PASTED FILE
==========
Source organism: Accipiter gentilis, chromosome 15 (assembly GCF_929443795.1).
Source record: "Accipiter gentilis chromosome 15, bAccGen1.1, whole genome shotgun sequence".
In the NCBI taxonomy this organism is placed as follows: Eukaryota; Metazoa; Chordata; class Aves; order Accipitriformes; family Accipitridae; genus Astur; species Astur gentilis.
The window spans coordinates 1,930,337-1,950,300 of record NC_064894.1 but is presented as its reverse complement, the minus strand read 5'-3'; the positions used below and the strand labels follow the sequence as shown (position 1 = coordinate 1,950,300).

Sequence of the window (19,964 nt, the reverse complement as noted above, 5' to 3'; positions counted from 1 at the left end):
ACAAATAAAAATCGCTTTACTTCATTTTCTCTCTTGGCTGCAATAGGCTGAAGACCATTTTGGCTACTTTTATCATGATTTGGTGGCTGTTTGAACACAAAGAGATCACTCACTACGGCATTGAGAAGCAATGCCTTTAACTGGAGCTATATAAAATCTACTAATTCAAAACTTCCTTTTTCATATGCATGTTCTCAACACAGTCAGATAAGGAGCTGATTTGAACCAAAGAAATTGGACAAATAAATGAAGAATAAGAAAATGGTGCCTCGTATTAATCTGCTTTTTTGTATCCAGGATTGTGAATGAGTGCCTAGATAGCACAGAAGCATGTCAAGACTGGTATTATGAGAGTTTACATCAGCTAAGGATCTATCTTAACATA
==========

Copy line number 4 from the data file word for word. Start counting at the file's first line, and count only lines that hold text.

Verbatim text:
The window spans coordinates 1,930,337-1,950,300 of record NC_064894.1 but is presented as its reverse complement, the minus strand read 5'-3'; the positions used below and the strand labels follow the sequence as shown (position 1 = coordinate 1,950,300).